Me? I grew up in the military. Spending lots of time with extended relatives? That's adorable.

I don't know a single person who actually flies the planes.

My parents trucked us back to Alabama for a few holidays throughout the years, but we spent most Thanksgivings and Christmas’ at home. And you know what?

I still hate going home for the holidays.

It’s not because I don’t want to see loved ones, or because my own family is now so spread out it’s impossible to get us all together at once, it’s because it’s fucking stressful. When you don’t live near family and then go back for a visit, you’re expected to join in on every activity, to stay throughout the entire event, and to generally run yourselves and your kids ragged to make everyone happy. I love our families, but please. Fuck that.

So we do our own military-style holidays at home. None of us have family nearby, so every Thanksgiving I cook up a Turkey and a side or two, then open our doors to friends and anyone else who doesn’t have a place to go. We celebrate potluck style and usually have more sides, desserts, and alcohol than we know what to do with. Christmas is the same. No one to chill with? Come over after we open presents! I’ll make you some fajitas because Jesus Christ, I just made a turkey last month and it’s not happening again.

This Thanksgiving is no exception to my open-door policy, but there’s an added bonus – my parents will be here! I haven’t seen my parents in two years and am counting down the days till their flight lands.

Since I’ll be hosting several of our friends, anyone else who might need a place to go, and my parents, I’m trying to make a bigger effort presentation-wise. OK, OK, it’s mostly for my parents. My dad was the kind of person who vacuumed the ceiling while I was growing up and this is a blatant attempt to impress them. Mom, if you’re reading this, I promise I’ll clean the bathrooms before you get here.

I decided I wanted a book-themed Thanksgiving centerpiece because, well, why not? Honestly I knew I could use it as an excuse to either buy a new book or notebook. It was also the perfect reason to go to Target, because I have a problem and am not ashamed to acknowledge it. I also have no interest in fixing it.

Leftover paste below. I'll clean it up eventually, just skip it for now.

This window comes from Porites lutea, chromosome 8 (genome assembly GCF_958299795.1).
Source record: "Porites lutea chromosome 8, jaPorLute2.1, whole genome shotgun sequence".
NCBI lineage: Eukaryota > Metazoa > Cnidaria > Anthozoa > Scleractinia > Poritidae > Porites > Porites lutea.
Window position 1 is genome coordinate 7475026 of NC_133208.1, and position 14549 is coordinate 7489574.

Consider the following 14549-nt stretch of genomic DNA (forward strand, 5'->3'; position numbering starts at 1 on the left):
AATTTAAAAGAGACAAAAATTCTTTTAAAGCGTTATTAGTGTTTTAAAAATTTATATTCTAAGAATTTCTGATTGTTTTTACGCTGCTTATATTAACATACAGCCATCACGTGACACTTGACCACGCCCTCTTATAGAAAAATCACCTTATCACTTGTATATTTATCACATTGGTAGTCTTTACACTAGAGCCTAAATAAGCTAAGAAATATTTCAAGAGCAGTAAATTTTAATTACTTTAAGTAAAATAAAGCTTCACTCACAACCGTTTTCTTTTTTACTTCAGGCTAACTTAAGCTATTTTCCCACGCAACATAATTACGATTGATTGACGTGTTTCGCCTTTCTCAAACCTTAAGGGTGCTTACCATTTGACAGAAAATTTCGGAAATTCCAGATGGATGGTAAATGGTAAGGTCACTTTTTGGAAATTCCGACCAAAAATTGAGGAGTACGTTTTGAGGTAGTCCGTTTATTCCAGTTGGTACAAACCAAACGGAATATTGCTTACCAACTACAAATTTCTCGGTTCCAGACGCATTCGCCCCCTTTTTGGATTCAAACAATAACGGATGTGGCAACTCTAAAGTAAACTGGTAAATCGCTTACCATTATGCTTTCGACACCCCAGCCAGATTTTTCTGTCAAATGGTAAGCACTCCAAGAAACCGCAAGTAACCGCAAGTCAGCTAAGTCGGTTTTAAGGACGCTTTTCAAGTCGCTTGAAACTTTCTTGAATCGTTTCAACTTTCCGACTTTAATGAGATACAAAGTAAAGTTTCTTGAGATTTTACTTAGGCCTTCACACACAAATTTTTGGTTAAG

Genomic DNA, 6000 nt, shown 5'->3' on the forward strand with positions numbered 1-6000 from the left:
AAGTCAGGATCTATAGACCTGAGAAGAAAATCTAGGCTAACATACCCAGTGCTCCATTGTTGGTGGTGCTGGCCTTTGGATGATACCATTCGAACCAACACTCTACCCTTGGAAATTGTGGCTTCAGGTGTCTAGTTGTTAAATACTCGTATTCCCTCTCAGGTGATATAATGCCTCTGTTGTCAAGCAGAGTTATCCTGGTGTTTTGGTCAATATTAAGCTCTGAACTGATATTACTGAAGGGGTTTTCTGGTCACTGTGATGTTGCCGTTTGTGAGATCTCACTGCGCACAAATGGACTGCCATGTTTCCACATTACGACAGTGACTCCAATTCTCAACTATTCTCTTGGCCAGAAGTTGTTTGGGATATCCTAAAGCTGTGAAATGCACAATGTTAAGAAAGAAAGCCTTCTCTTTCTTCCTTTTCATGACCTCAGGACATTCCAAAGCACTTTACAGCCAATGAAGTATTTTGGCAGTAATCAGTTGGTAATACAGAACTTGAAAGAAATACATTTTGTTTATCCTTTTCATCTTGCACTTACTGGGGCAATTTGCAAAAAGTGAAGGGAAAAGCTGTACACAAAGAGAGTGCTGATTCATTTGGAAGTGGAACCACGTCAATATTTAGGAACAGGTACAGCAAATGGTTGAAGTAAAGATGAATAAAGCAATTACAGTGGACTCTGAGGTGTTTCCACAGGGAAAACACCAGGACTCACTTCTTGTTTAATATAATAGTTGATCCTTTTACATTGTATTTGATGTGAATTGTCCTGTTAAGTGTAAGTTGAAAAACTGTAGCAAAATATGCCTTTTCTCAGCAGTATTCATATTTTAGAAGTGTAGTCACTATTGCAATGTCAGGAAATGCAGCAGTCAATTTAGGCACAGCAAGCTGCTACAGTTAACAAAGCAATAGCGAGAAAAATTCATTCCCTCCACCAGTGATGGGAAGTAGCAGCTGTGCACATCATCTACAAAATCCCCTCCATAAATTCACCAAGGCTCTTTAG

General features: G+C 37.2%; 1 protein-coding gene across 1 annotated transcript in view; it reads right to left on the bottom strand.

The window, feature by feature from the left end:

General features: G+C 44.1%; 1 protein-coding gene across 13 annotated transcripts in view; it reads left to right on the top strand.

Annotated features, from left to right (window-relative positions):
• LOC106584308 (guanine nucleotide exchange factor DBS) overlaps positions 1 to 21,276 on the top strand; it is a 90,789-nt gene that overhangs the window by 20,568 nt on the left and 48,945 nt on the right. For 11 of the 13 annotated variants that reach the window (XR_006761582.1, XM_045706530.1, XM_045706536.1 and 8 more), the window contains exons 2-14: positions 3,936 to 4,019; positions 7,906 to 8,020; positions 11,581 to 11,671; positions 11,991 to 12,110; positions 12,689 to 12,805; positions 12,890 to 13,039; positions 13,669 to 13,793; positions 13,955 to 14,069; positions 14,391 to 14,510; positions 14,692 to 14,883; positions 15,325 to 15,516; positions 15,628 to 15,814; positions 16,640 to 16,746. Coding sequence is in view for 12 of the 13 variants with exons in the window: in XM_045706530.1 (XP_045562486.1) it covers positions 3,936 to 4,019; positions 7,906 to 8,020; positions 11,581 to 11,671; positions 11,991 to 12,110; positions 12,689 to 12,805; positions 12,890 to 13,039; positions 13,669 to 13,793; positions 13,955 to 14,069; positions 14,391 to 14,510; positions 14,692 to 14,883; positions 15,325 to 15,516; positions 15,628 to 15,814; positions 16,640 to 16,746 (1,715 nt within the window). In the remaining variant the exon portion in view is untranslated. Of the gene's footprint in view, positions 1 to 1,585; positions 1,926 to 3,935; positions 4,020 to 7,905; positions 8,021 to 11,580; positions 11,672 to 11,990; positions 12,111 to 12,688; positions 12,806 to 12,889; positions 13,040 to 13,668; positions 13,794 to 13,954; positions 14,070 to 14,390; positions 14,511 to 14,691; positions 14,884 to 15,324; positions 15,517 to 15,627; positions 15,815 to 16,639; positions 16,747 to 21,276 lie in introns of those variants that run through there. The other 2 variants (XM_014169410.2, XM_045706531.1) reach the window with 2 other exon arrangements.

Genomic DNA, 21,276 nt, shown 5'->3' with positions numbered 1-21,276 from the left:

<-- These are the items I used to create my on-a-budget centerpiece, and the price came out to just about $20. I picked up a small basket, a wooden cutting board-style display, a matching notebook (the priciest item on the list), wooden leaves, a set of warm LED lights, and a new table runner. It was important that I went with a color scheme that matched a tablecloth I already owned, because I both yearn to impress my parents and am also cheap as hell.

Therapy let thy will be done. Or, you know, drinking coffee and having late night conversations with the husband. Same thing, right? Too bad insurance won't reimburse our costs for the latter.

Overall, I think it turned out pretty good. I'm clearly not winning any awards here, but it gives the table a focal point and bonus, I got a new notebook.

The LED lights are woven throughout the basket, which is artfully stuffed with white tissue paper,
because tulle was $3.

And before anyone gets the wrong idea and thinks that I'm way more into housework than I actually am, this is what my adjoining kitchen looked like during the process:

Dishes are the worst.

What are your plans for Thanksgiving? Do you have annual family traditions or are do you just go with the flow?

Tuesday, November 1, 2016

Halloween Wrap-Up + NaNoWriMo

We bid farewell to October with trick-or-treating, a candy-induced headache, and lots of non-food treats that we passed out as part of the Teal Pumpkin Project. The TPP is a way to help include kids with food allergies or disease-related dietary restrictions in the holiday. My son happens to fit both of those categories as he has food allergies and eosinophilic esophagitis.

Shout-out to the Target not-quite-dollar section for the goodies we passed out.

Most of the kids were super thrilled to grab some vampire teeth or a pencil, which my daughter and I handed out while she sat out trick-or-treating with a stomach ache. And then, that kid came.

“Why are you giving us this stuff?”

Because, you little shit, it’s Halloween. Now grab a pencil and get off my porch. Luckily my daughter has more tact than I do, and told him “Happy Halloween.”

Halloween is also more than just a fun holiday. For me, turning off the porch lights and sending the kids to bed marks the beginning of a month-long literary adventure. NaNoWriMo, or National Novel Writing Month, begins once the clock strikes midnight and the calendar flips over to November.

It’s kind of like a Disney fairytale, but with lots of coffee and telling the prince to fuck off because you need to write.

The goal of NaNoWriMo is to write a 50,000-word novel in a single month, which averages out to about 1,667 words a day. I’ve lost track of how long I’ve participated in NaNoWriMo, although I skipped last year due to a fun combination of school + work + husband’s deployment + son’s hospitalization.

I’m being a NaNo rebel this year, as I’m not actually starting a brand-new novel from scratch. Instead, I’m using the crazy motivation that is the month of November to add 50,000 words to an already in-progress novel that I’ve been struggling to finish. The Articulate Boy is sitting at 20,665 words, but I’m starting my word count at 0 for NaNoWriMo to ultimately land at 70,665 words by the beginning of December. On the bright side, it will give me plenty to cut during edits.

How was your Halloween? And are you participating in NaNo, or do you have other literary plans for November? Send me a buddy request if you're on the NaNoWriMo train!